Monday, April 23, 2012

45s: Audit rock with the Moody Blues

The audit rock exploration continues.

"Your Wildest Dreams," by the Moody Blues (1986)
Written by Justin Hayward

I admit 1986 was a little late for audit rock. And that the Moodies' earlier freak hit, "The Voice," could have filled the role of raking in dollars for the necessary legal team. Maybe that happened and they got to keep their fair share of the money in 1986. But "Your Wildest Dreams" is more completely bland, more obviously a pimp's reach for mainstream cash. Whether you want the money for a team of lawyers or a third concubine, a last desperate grab at the gold ring and the related moment of relevance is vital to the audit rock idea.

A popular video helped sales. Why did a bunch of mustachioed middle-aged men playing double-necked guitars and tambourines for a Natalie Wood lookalike light the MTV generation on fire? I don't know. Maybe it was the black-and-white flashback stuff. Or the out-of-nowhere dance number (also requisite). Of course, it helped that "Your Wildest Dreams" was generic pop, that the band had finally moved away from the exhausting orchestra-based prog and instead embraced electronic doodads of all descriptions. That's tiresome in a different way, but at least at the time it sounded novel.

I have very little to say about the numbing whiteness of "Your Wildest Dreams" except that (1) 1986 often sucked and (2) it was a worse-than-usual few months all around on the Adult Contemporary chart, as "Dreams" dethroned Howard Jones before Peter Cetera's "Glory of Love" committed Moodycide (and for that matter culturecide). Music doesn't get worse than solo Cetera, but Miami Sound Machine and Huey Lewis followed, and compared to that Murderer's Row, the late era Moodies were the Talking Heads.

Yet another British Invasion band, the Moody Blues, like many of their brethren, broke with a cover song, "Go Now," originally done by soulster Bessie Banks. After treading water for a couple of years they embraced Sixties Seriousness with a vengeance. Days of Future Passed, recorded with their good friends the London Festival Orchestra (studio aces often mis-identified as the London Symphony Orchestra by AOR jocks). It was a song cycle, natch. You really couldn't get anywhere in 1967 unless you recorded a song cycle.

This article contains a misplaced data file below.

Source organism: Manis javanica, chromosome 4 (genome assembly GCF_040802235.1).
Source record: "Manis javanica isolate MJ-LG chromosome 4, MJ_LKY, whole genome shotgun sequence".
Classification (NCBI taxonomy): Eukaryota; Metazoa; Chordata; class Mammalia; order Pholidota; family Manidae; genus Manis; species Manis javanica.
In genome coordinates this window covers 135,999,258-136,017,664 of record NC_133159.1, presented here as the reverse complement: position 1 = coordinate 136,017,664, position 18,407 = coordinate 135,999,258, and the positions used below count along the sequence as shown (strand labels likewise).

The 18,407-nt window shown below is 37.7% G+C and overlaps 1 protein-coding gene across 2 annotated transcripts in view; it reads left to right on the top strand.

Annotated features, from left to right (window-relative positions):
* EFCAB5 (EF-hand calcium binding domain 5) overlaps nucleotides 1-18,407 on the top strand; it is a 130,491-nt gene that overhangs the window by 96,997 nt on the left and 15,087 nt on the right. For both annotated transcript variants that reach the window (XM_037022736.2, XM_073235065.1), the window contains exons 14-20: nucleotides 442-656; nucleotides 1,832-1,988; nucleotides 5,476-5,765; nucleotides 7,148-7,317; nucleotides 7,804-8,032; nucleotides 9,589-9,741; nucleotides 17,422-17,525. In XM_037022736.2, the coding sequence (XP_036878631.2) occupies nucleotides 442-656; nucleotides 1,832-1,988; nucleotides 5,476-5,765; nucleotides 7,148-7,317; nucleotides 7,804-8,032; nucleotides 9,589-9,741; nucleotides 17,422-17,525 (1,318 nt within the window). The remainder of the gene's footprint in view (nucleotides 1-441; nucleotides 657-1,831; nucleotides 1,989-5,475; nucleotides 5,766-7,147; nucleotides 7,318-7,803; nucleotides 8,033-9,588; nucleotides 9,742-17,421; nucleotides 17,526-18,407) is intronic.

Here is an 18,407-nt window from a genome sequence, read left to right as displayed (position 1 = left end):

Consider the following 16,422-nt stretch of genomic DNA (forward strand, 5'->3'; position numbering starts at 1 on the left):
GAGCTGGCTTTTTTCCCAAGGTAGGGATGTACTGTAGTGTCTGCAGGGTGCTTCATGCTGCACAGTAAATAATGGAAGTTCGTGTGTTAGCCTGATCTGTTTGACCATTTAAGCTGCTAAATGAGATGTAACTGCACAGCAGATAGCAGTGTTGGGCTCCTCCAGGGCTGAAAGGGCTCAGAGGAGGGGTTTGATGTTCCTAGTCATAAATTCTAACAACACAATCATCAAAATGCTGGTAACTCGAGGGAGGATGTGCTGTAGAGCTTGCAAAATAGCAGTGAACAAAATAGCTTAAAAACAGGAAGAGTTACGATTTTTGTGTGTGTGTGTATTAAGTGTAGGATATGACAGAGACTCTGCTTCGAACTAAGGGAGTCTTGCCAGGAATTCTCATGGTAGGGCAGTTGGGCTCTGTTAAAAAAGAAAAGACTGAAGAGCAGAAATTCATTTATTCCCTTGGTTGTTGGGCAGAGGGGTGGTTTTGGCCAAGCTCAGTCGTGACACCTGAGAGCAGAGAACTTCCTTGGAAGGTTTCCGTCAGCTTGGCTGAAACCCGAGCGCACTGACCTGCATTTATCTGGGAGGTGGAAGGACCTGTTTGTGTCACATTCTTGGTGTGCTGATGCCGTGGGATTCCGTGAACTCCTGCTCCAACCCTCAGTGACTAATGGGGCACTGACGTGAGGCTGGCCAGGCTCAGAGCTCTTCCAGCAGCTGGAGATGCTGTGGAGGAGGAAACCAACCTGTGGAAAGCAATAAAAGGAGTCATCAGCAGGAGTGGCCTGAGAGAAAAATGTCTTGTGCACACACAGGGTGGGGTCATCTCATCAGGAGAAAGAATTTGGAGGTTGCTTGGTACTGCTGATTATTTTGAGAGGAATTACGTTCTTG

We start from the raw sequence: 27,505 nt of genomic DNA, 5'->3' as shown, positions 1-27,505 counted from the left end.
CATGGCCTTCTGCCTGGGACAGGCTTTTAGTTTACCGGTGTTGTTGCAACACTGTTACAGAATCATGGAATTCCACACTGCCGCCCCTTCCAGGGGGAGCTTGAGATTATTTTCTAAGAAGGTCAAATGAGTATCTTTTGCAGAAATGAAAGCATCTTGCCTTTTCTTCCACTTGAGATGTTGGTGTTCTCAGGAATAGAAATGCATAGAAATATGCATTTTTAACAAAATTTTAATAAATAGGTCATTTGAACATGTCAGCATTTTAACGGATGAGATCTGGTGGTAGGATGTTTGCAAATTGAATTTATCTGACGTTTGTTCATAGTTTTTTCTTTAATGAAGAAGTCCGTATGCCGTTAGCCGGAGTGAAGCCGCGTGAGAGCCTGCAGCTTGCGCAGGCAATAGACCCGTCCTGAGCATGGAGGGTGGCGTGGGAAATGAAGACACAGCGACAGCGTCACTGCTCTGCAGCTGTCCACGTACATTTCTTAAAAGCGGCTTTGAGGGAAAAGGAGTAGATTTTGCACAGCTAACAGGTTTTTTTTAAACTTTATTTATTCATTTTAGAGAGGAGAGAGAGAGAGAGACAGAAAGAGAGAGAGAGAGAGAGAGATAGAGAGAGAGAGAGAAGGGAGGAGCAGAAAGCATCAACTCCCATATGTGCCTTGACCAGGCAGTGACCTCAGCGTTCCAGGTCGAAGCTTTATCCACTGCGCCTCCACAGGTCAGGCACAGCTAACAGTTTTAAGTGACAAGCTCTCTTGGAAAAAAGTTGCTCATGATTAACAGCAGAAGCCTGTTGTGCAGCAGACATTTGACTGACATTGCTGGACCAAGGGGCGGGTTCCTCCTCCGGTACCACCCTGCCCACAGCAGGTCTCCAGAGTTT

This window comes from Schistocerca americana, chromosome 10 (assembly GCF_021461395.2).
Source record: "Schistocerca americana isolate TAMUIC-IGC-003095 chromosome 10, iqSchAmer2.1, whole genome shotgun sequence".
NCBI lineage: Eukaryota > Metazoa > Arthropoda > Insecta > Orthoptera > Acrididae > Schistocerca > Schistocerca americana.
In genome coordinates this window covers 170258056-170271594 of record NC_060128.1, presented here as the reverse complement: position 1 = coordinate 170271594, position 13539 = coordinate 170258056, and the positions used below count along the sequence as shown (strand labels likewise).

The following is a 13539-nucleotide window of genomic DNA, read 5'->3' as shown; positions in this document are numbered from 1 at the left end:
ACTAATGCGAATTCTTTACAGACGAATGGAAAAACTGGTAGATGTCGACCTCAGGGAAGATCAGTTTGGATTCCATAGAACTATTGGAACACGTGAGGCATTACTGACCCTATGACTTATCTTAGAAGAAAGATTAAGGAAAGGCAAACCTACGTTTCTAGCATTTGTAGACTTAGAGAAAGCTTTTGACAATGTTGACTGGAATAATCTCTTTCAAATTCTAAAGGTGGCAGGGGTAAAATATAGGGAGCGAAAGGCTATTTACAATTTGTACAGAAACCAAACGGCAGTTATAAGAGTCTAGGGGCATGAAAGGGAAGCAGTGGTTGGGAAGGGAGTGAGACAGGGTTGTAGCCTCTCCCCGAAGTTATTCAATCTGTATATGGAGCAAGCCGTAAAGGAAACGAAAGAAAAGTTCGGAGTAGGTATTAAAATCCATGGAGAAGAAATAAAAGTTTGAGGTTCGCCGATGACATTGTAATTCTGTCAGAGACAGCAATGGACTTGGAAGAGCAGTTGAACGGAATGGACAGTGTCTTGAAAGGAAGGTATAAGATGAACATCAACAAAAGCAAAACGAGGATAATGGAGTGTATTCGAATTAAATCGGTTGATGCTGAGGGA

The classical instrumentation and pretentiousness fooled a generation that took rock music way too seriously into thinking Future Passed was art. No one makes that claim today, as we all know "Nights in White Satin" and "Tuesday Afternoon" have entertained multiple generations of bikers, stoners, and other divers classic rock-loving philistines. Not that those singles didn't have a sound. Both are, well, moody--"Tuesday Afternoon" creeps me out, actually, and not just because of the flute solo.

"White Satin," meanwhile, is a so-called rock epic. Also moody. When I was a kid I thought it was "Knights in White Satin." Now that would be cool, might even place the song in the Tolkien Rock genre with "Misty Mountain Hop." "White Satin" throws down Mellotron--again, you didn't get serious Sixties cred without a Mellotron or at least a Theramin or Moog--to go with giant bass drums and Mike Pinder's spoken word climax, the only verse in rock history to inspire music fans to attempt air poetic recitation.

After "Your Wildest Dreams" the band embraced electronic music in a big way, though I believe one early 90s album offered yet another flute instrumental, this one an entire jam. By then the Moodies were experiencing the inevitable symptoms of Been Around Too Long Syndrome, i.e. extreme personnel turnover, lawsuits by former members, hiatus-dom, and (presumably) double bills with Kansas, or bands like Kansas.

Note: that the band tries to beat down Homer and Ned Flanders on a Simpsons episode redeems all of the above.